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4.4 out of 5 stars
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on 24 April 2012
I've waited until I finished the third book in this series before posting a review of any of them, and for a particular reason. Most of the historical series I've read consist of a new separate story with each book, often defined by a narrator's pause or some such device. Most series are different stories with different themes that build a series.

Wile clearly part of a series, Tony's first three Empire books are different. To me they follow on so closely and seamlessly that the series so far could easily be seen as one huge story spread over three books with appropriate pauses between releases. The stories are readable independently, for sure, but the best will be got from them by reading them one after the other. Quite simply, you can't read one book of this series without wanting to go on with the story. In order to get the best from the story, you need to read them all, and for the best possible results, I would suggest back-to-back.

A second thing that I would say that concerns each of Tony's works is what I consider his greatest strength as an author: The gritty military reality of his tale-telling. I have spent some time in my life, in a civilian situation but alongside men of military units, and there is something so authentic about Tony's characterisation that it felt truly familiar and real. You will find it hard to disbelieve anything about Tony's depiction of the legions, auxiliary troopers, the cavalry, their structure, style, attitude and actions. While no one can confirm exactly how soldiers then spoke and acted, it's hard to believe they were any different from the modern military and Tony has made these ancient soldiers understandable and relevant to the modern reader.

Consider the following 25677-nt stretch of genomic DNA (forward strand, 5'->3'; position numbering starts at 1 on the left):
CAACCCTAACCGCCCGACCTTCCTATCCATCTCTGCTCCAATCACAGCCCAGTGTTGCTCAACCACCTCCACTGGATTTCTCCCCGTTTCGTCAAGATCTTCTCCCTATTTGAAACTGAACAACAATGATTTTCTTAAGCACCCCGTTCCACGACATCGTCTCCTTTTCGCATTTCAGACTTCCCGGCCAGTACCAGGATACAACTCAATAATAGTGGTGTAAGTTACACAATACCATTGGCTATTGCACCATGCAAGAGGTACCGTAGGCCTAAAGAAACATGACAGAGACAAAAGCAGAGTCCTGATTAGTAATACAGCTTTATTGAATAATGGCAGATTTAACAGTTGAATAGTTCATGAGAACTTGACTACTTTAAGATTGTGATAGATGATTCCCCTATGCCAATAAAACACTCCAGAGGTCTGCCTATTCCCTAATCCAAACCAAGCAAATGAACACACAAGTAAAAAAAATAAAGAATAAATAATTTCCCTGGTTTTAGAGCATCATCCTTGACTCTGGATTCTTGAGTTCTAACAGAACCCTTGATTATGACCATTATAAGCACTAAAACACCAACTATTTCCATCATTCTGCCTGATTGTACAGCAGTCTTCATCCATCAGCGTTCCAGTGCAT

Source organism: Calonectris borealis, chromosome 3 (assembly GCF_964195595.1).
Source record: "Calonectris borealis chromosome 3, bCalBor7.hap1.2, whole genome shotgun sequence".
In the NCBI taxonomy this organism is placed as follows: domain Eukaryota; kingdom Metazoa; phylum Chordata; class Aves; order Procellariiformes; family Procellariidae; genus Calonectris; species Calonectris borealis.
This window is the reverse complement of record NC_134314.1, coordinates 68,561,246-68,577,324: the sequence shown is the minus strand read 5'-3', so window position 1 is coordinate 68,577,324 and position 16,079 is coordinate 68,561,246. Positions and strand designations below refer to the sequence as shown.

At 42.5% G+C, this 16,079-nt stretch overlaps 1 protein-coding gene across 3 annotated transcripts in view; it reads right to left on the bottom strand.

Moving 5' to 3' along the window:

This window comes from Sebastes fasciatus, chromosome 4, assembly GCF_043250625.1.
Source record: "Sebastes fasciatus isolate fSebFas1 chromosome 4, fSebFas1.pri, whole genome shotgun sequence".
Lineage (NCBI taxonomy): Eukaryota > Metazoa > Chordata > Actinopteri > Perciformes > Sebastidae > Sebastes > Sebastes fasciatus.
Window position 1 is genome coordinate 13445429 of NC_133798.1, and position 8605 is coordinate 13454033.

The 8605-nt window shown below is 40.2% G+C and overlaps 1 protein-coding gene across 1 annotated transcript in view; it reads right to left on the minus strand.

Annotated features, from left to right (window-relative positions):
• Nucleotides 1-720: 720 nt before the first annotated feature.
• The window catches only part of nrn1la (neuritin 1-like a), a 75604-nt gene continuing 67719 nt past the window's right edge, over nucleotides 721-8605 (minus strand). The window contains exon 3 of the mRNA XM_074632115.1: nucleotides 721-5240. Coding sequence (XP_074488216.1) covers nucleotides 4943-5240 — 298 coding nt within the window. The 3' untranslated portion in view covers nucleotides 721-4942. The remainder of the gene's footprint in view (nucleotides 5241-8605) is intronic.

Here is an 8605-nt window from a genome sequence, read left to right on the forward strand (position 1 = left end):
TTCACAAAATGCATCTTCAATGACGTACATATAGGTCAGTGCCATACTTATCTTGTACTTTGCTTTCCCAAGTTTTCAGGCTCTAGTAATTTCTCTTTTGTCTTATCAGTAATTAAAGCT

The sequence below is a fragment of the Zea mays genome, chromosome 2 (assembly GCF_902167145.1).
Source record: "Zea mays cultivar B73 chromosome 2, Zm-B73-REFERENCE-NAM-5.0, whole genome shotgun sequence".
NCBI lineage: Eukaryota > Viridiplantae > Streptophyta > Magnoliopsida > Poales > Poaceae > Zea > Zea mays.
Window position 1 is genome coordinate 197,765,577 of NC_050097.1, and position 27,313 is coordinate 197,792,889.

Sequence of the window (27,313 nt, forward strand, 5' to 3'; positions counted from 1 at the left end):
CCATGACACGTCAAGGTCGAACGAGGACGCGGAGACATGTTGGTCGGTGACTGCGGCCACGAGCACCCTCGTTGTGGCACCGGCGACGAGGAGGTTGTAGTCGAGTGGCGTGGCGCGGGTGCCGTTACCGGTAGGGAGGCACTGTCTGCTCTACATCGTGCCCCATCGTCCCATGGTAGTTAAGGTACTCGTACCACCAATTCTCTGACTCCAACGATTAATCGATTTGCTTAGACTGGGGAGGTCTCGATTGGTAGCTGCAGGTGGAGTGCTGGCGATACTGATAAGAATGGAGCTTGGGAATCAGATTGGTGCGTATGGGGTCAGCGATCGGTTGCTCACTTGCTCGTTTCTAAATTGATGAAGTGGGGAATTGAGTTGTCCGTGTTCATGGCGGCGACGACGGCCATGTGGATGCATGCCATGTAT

I feel that it is better for me to review the series as a whole, which I have given an appropriate 5 stars of 5, and then add a short section on the individual novel. I find it almost impossible to put down Tony's books and eagerly await the Leopard Sword to see what new direction the series might take.

Book One

Wounds of honour is a wonderful beginning, introducing a number of characters that you will love and that will go through the series with you.

From the protagonist, a fugitive from Imperial justice who will continue to take your breath away in exciting and violent ways as each new talent of his becomes apparent, to the grim centurions who have served long on the frontier, to the oily son of a Roman aristocrat seeking the hero's downfall, the story takes place against a background of violent war and tribal pride, beleaguered forts and inter-unit rivalries, and centres around a 'training of mistfits' theme that is both exciting and humourous at times. The book has a solid and exciting concusion while clearly not finishing the whole story. Wounds of Honour introduces the reader to life on Hadrian's Wall in an era of troubles, to the auxiliary units that serve there and, in particular, to the First Tungrian cohort, who will become central to the series.
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on 6 November 2009
This book fits neatly into the Roman fictional history genre and has a well researched structure similar to Harry Sidebottom's books, whilst containing plenty of action reminiscent of Simon Scarrow.

The author has quite cleverly created a unique and subtle writing style where the reader learns more about Roman military life and social customs, but in a way which does not detract the reader's attention from the story and most importantly the action!